The Journal of Canadian

Wilderness Canoeing

  FALL 2003











In this issue

Front Page


Labrador Tragedy

Robert Service

Fall Packet


From the Editor


Back page




Robert W. Service

Douglas' photo captures Service at a real Door of Death, the kind he so often wrote about


There are strange things done in the midnight sun

By the men who moil for gold;

The Arctic trails have their secret tales

That would make your blood run cold;

These now famous words mark the beginning to The Cremation of Sam Magee, a modern epic poem that many American canoeists often recite by heart. Which is a bit odd considering it was written about an event that happened in Canada’s Yukon Territory by a transplanted Englishman who became a Canadian war correspondent.

Robert W. Service, the Bard of the Yukon, was a burgeoning talent in 1911. He had lived in Whitehorse for four years and a further three in Dawson. The former bank teller became a popular poet with his tales of the frontier and its heady mix of wilderness mingling with the raw edge of civilization.  He didn’t begin writing full time until 1909 though his first book Songs of a Sourdough was published in 1907.

In 1911 he headed south to visit U.S. publishers and went to Cuba before returning back north that summer by the back door route to the Yukon via the Rat and Porcupine rivers.

That’s when Robert Service crossed paths with George Douglas and party who were beginning their year long trip to Coppermine country. The route north in those days began in Edmonton where a stage coach ran to Athabasca Landing. From there the famed Athabasca Brigade, a collection of large scows, made their way north down the Athabasca River  to Fort McMurray where the HBC steamer Grahame continued further north still to Smith’s Landing. Following a 16 mile portage the voyage resumed with the steamer Mackenzie River at Fort Smith.

On Page 13 of Douglas’ classic narrative Lands Forlorn, he

  noted, “Our own little party had been joined by Robert

     Service, who was making a journey to the north with the

       Hudson Bay Co’s. transport, and who like ourselves, had

        been surprised by the unexpectedly early departure of

        the brigade.”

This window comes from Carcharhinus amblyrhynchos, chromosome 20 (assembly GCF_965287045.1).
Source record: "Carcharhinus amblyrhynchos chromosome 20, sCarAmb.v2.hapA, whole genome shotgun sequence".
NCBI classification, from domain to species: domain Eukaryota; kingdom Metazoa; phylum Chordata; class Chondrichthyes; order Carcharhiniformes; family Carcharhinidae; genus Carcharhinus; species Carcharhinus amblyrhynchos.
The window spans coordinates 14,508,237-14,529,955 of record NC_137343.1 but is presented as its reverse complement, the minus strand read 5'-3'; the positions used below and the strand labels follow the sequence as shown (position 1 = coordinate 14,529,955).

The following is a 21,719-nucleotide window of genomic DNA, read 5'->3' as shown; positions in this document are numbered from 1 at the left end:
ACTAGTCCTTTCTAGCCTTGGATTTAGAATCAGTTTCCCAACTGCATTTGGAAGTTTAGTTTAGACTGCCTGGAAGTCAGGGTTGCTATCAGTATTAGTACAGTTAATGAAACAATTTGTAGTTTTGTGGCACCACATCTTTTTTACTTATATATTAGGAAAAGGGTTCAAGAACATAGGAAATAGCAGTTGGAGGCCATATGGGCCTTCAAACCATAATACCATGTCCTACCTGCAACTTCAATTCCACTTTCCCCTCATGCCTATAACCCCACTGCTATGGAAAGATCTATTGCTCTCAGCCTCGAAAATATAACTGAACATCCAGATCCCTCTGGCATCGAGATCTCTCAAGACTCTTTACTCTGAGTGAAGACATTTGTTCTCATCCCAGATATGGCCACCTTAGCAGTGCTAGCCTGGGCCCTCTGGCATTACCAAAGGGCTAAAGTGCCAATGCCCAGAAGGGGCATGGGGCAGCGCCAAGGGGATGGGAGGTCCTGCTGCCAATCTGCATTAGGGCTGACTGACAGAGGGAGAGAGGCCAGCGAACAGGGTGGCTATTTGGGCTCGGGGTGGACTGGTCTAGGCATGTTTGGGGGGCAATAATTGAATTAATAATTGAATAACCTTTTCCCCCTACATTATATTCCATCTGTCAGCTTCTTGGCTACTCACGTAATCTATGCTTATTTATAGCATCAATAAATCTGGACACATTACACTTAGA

In fact Douglas included a photo of him in the book — but only an expert would know since there’s no caption info to identify him. But, in the National Archives of Canada, where George Douglas donated his papers, it is noted that the photo of the man in front of the trapper’s shack is Robert Service.

There, in this one incredible instant captured by George Douglas in early July 1911, you have a man known for his fanciful phrasing of sawing and burning frozen corpses; shooting and drinking in Malamute saloons; coming face to face or rather nose-to-nose with the true reality of a frontier trapper’s life. There is something about the look on his face that one can read a whole story in itself about.

The scene is a real life trappers cabin on the Salt River at junction of the Mackenzie about 100 miles below Fort Wrigley. The bodies of two trappers had been discovered a month earlier and the scene was left undisturbed until the North-West Mounted Police inspector could attend and he was on the Grahame with Douglas and Service. It was clear that one killed the other and then took his own life.

It was a grisly scene infused with a ghastly stench of which Douglas spares few details, including a photo of the nearly decomposing bodies. He even quotes from the suicide note.

“Cruel treatment drove me to kill Peat . . . I have been sick a long time I am not crasey, but sutnly goded to death he thot i had more money that i had and has been trying to find it. I have just killed the man that was killing me so good by and may god bless you all . . .”

The incredible irony of this moment is that the man most responsible for relating the often gruesome tales of trapper life in the far north to the world is being shown its true harsh reality. Service was not a trapper or skilled outdoorsman by his day’s standards. He was a bank teller-turned-writer, who lived in Whitehorse and Dawson and wove his tales from talking to people who lived in that atmosphere.

The photo Douglas took of Service in his birchbark canoe in Outfit 113 was for that trip up the Rat River and though MacDougall Pass. In fact, Service did not make it too far before joining another party of five heading up the Rat in a scow named Ophelia. He accompanied Bill McTosh, a very colourful, hard-swearing character whom he later wrote about in The Ballad of Blasphemous Bill.

Service wrote just one newspaper article about his Rat River trip before expanding on it in his 1945 biography Plougman of the Moon. There, he dramatically sketches the hardships the party of six had ascending the Rat and blends in other  relevant historical items of the era.

Service left the Yukon in 1912, never to return. He became a war correspondent and writer and died in 1958 in Monte Carlo. A long way from the banks of the Salt River and the harsh realities of the north.

 Fall 2003         Outfit 114 

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